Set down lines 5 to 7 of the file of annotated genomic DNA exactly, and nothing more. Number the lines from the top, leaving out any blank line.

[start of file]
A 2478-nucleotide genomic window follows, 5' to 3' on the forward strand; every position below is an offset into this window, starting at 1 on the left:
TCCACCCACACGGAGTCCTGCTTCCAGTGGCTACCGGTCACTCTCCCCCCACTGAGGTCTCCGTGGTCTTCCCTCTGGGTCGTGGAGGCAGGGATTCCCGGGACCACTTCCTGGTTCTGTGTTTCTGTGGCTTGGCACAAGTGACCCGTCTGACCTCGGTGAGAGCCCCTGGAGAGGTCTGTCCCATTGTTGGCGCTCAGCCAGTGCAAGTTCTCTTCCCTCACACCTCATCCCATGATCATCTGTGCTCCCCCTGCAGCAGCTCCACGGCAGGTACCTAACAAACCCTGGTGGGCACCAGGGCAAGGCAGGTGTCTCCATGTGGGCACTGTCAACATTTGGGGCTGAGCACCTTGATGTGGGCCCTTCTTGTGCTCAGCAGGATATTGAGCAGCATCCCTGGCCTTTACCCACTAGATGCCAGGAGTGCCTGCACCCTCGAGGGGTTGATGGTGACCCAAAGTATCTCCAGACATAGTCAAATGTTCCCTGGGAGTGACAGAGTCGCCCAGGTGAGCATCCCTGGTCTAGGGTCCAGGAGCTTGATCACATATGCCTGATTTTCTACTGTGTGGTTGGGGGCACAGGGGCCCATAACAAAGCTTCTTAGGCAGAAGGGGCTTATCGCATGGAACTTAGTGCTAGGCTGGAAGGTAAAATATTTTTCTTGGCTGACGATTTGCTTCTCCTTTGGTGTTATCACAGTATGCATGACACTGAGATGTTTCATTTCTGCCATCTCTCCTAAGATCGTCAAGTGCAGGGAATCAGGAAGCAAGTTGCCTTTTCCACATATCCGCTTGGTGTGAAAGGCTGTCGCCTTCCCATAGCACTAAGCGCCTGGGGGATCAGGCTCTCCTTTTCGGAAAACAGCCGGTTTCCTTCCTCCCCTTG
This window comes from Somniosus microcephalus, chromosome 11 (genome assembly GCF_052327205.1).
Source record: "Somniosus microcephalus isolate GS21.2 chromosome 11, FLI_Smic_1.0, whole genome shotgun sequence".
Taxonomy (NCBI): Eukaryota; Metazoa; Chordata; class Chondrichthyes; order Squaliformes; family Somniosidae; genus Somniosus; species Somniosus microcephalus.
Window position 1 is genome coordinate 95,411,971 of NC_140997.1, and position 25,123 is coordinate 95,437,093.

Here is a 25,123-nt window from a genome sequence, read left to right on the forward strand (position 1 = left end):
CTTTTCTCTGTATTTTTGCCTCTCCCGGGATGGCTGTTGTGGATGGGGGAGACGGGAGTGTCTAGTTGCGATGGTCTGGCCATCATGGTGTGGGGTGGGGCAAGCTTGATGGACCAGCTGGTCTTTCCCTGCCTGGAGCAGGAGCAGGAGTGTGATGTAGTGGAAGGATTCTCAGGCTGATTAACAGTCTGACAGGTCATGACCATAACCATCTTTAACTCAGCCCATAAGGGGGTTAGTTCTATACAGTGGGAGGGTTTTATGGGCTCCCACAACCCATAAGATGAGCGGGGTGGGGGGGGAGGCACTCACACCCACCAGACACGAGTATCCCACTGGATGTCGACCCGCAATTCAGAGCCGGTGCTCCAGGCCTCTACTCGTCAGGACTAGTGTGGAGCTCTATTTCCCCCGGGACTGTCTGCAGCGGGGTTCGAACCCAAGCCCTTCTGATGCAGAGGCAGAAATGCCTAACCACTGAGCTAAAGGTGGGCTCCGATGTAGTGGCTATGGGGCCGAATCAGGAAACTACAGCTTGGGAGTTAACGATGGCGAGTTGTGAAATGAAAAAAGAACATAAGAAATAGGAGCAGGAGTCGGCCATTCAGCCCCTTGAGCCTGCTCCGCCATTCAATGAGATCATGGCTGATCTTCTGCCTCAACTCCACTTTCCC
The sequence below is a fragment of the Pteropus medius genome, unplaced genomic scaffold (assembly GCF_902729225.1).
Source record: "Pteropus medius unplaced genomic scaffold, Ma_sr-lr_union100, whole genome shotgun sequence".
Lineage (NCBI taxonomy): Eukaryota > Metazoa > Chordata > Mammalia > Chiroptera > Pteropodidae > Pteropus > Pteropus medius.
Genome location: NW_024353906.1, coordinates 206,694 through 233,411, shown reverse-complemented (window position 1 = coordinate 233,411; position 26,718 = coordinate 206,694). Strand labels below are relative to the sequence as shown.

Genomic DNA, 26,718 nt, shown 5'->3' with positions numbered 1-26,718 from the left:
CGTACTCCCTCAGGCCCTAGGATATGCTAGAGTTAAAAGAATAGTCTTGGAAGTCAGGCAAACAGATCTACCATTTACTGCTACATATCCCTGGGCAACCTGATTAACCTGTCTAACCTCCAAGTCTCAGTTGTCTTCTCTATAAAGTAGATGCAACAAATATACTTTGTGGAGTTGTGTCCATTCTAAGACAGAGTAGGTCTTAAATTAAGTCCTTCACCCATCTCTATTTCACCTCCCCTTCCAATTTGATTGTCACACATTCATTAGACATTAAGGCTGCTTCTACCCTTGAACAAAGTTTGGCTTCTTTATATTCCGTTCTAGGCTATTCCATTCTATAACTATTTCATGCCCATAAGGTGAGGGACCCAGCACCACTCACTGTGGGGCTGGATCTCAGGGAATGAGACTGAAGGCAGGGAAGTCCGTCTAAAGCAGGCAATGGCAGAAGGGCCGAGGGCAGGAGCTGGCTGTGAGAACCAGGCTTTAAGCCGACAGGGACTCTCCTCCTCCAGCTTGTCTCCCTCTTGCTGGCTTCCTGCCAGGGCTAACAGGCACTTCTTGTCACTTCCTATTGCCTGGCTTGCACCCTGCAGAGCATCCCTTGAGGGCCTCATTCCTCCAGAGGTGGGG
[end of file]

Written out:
Taxonomy (NCBI): Eukaryota; Metazoa; Chordata; class Chondrichthyes; order Squaliformes; family Somniosidae; genus Somniosus; species Somniosus microcephalus.
Window position 1 is genome coordinate 95,411,971 of NC_140997.1, and position 25,123 is coordinate 95,437,093.

Here is a 25,123-nt window from a genome sequence, read left to right on the forward strand (position 1 = left end):